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The Happiness Connection  

Be wary of fresh starts

There is something inspiring about the prospect of a fresh start.

I can remember times when the thought of moving to a new place or school was a welcome relief. I could leave my baggage behind and start all over.

Of course, you rarely move without your baggage, but that is a topic for another day.

January is a common time to wipe the slate in different areas of your life. That is why New Year’s resolutions are so popular.

You are excited by the prospect of disregarding your failures and starting over. If you are good at it, you can pretend none of the other stuff ever happened.

Second chances, new opportunities, and clean slates are all blessed with a positive reputation. They provide you with a do-over.

You know as well as I do that life is rarely black and white.

You may believe that a fresh start is shrouded in goodness. However, research shows that starting over isn’t always beneficial.

Several recent studies support this theory. I am going to focus on one that used archived professional baseball statistics to show that starting again isn’t always a good thing. 

Baseball loves statistics, so there was a large amount of data to work with. The research team concentrated on seasonal batting averages.

Everyone starts the season at zero. The only time you get a fresh start mid-season is if you change teams. These were the players the researchers were interested in.

When players went to new organizations, did their batting averages improve, or decline?

The results were mixed. Some were better and some were worse.

Their next step was to assess whether the players were doing well or poorly before they were traded. This is where things get interesting.

Individuals who were performing badly before the move, tended to do better when they had a fresh start. Players who had good averages before the trade, were more likely to slump.

Having a fresh start can be rejuvenating in some instances, but not in all.

It seems that fresh starts are great if you’ve been struggling to change your lifestyle, meet your sales targets, or improve your grades.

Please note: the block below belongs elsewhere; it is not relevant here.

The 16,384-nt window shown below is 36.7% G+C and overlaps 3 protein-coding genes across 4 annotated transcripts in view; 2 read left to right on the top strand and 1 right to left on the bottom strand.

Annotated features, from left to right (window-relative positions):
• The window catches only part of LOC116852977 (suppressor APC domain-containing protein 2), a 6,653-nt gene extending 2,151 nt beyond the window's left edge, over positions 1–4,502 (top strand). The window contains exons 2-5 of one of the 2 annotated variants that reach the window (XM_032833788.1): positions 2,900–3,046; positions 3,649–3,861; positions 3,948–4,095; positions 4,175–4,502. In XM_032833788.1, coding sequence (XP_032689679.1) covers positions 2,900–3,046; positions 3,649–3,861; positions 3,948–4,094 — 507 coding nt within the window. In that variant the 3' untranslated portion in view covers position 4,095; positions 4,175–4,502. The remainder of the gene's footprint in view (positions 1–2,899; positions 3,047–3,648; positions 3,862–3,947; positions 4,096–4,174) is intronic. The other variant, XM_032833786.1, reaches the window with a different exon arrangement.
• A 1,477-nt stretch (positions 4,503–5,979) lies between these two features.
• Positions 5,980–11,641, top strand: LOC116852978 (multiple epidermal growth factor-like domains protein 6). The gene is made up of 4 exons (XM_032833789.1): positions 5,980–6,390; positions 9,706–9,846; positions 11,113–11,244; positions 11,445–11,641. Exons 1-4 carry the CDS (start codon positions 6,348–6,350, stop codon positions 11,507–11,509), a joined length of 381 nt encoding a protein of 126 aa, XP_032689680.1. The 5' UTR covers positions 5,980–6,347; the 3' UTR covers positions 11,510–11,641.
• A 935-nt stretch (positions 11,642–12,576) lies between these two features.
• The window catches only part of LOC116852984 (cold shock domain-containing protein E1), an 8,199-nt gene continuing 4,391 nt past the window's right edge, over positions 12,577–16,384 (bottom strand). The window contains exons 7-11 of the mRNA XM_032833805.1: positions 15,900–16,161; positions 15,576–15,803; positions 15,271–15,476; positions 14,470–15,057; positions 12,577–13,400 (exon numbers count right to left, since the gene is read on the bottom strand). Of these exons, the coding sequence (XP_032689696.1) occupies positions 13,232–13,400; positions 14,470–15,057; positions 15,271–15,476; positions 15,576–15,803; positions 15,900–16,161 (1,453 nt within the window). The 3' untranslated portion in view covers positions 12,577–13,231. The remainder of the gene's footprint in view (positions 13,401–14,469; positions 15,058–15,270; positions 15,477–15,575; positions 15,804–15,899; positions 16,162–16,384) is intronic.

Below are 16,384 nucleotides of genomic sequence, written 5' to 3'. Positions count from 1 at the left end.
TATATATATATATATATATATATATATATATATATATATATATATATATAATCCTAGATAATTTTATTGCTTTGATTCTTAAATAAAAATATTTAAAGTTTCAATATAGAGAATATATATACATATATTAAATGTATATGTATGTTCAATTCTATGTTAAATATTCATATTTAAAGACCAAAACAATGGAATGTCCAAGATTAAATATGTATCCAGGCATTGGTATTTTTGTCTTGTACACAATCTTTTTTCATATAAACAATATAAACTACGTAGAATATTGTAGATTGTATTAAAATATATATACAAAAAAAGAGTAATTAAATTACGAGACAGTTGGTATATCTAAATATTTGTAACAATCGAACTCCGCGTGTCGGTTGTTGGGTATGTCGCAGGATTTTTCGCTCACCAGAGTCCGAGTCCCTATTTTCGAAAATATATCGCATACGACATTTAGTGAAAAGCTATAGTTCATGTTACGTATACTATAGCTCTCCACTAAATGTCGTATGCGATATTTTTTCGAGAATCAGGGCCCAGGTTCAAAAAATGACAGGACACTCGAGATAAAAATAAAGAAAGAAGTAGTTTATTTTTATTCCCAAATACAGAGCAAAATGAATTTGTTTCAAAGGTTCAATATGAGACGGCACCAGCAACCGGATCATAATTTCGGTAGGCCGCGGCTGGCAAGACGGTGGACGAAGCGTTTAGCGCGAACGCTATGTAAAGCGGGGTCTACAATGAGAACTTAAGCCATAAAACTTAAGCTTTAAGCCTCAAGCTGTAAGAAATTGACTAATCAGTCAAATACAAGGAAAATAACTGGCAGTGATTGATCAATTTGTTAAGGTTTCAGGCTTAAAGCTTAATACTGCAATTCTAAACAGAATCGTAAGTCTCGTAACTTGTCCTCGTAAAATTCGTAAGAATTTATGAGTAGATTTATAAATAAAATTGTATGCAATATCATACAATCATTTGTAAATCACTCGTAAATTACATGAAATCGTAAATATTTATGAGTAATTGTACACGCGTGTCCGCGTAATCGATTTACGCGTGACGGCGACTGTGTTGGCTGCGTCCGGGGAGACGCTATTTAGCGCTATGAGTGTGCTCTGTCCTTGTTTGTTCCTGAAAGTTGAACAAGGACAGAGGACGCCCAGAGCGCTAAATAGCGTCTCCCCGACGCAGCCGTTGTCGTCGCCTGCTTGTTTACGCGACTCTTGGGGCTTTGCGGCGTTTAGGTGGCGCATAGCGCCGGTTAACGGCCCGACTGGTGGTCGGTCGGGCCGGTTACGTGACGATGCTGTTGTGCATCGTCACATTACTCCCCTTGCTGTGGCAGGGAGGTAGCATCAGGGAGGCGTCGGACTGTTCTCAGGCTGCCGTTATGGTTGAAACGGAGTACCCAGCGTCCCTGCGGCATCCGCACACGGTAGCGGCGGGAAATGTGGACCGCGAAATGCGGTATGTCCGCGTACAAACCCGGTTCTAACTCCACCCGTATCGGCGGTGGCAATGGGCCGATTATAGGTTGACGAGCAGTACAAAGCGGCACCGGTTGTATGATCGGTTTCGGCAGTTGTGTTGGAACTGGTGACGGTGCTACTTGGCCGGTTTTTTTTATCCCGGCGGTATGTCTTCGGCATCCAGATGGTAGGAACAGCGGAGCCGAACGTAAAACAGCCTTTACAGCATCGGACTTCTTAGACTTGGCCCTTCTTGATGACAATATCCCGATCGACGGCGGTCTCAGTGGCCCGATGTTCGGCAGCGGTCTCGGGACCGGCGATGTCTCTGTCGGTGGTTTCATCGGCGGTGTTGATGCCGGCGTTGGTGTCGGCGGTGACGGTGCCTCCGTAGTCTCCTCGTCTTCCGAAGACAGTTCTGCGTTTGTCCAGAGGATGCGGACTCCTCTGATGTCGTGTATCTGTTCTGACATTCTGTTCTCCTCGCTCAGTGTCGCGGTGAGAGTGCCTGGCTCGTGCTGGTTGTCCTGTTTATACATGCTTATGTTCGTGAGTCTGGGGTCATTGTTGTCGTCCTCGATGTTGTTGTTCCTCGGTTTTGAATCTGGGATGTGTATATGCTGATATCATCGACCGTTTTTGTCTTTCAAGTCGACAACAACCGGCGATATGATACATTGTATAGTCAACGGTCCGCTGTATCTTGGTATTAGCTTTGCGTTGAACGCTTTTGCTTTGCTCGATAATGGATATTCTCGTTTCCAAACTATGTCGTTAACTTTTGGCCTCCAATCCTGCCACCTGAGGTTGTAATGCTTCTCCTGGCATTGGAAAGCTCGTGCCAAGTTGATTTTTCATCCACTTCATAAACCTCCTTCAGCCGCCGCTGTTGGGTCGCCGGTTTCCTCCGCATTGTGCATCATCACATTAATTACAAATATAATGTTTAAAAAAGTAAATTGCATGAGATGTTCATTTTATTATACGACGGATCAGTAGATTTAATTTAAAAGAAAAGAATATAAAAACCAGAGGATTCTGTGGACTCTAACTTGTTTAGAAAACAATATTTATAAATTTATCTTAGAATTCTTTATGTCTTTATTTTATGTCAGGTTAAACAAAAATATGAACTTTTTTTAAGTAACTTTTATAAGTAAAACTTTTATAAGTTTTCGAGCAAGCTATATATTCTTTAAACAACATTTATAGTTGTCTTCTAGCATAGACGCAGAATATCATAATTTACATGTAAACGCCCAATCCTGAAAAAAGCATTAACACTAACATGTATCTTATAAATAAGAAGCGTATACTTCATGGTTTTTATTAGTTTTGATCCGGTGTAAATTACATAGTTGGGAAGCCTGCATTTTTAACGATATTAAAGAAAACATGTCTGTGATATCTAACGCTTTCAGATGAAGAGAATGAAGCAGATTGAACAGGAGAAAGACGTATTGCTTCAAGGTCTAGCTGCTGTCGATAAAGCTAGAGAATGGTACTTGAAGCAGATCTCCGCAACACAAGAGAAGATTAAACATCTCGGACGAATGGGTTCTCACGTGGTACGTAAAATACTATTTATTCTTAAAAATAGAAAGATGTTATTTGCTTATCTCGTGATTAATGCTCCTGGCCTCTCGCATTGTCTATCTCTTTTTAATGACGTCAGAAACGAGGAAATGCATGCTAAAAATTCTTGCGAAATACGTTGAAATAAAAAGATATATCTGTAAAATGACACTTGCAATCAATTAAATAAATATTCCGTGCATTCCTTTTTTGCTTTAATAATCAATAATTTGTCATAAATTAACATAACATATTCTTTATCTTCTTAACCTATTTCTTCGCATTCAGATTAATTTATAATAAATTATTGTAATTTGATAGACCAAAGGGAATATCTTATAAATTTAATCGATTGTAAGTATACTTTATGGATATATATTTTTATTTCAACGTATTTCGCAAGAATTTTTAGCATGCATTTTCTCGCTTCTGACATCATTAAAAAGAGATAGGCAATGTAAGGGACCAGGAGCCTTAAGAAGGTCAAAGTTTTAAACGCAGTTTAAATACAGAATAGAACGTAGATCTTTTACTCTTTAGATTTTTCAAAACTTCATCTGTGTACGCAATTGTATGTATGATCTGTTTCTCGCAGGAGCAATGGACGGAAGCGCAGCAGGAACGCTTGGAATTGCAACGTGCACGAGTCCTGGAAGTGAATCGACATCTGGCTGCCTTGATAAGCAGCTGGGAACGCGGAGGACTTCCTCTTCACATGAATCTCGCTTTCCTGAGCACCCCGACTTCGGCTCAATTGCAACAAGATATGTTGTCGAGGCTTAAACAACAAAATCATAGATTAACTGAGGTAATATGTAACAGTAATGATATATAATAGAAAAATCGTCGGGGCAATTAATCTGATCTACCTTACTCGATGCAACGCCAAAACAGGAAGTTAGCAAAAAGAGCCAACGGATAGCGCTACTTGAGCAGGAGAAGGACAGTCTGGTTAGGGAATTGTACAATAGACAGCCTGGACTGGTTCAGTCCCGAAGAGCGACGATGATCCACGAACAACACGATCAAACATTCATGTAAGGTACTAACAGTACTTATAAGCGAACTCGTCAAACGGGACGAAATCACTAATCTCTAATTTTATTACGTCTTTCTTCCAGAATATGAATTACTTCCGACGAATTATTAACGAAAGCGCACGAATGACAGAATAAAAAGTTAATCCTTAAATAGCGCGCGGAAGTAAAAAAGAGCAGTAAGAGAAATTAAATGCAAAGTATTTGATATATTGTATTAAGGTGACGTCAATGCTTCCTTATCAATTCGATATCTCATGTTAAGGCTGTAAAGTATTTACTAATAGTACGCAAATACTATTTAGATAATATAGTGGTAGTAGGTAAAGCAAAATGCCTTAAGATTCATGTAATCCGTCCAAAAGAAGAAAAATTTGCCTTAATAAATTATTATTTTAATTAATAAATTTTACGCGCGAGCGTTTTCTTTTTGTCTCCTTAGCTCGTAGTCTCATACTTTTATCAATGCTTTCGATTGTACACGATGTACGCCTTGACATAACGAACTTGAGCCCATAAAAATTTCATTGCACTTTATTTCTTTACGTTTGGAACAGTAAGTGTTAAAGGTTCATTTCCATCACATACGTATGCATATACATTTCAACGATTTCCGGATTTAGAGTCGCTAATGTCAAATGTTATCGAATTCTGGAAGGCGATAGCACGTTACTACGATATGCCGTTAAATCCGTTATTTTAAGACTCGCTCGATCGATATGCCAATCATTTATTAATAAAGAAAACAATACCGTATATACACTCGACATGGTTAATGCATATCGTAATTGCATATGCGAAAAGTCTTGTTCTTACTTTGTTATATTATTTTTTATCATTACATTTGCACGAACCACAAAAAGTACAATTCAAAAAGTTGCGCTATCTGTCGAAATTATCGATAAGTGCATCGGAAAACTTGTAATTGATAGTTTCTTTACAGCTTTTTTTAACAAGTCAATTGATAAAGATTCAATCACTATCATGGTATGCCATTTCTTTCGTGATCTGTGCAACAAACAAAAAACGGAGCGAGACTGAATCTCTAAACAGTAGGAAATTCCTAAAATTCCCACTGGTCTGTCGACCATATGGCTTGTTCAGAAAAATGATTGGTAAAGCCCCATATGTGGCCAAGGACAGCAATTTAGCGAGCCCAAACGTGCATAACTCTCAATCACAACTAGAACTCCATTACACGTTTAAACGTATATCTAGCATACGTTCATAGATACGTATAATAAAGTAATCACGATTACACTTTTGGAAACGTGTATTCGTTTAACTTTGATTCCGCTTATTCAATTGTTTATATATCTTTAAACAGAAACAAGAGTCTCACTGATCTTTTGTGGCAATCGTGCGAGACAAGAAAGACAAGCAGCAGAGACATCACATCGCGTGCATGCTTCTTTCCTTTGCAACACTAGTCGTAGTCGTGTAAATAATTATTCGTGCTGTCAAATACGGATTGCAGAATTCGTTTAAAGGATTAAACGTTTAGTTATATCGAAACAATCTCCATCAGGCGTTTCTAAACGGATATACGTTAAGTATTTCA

If you have been doing well and then have to start over, you may have a setback and do less well.

This is important information to have not only for yourself, but also if you manage other people. Some individuals will benefit from starting their sales figures from zero in a new quarter, and others won’t.

Use fresh starts with caution.

If you are on track, keep up the good work.

If you are lagging on your personal or professional goals, then a fresh start may be beneficial.

To provide maximum success, allow yourself and your team to choose whether to start again or to carry on.

Don’t wait for January to start over. Monday, or even today may be the perfect opportunity to wipe the slate clean.



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About the Author

Reen Rose is an experienced, informative, and engaging speaker, author, and educator. She has worked for over three decades in the world of education, teaching children and adults in Canada and England.

Research shows that happy people are better leaders, more successful, and healthier than their unhappy counterparts, and yet so many people still believe that happiness is a result of their circumstances.

Happiness is a choice. Reen’s presentations and workshops are designed to help you become robustly happy. This is her term for happiness that can withstand challenge and change.

Reen blends research-based expertise, storytelling, humour, and practical strategies to both inform and inspire. She is a Myers Briggs certified practitioner, a Microsoft Office certified trainer and a qualified and experienced teacher.

Email Reen at [email protected]

Check out her websites at www.ReenRose.com, or www.ModellingHappiness.com



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The views expressed are strictly those of the author and not necessarily those of Castanet. Castanet does not warrant the contents.

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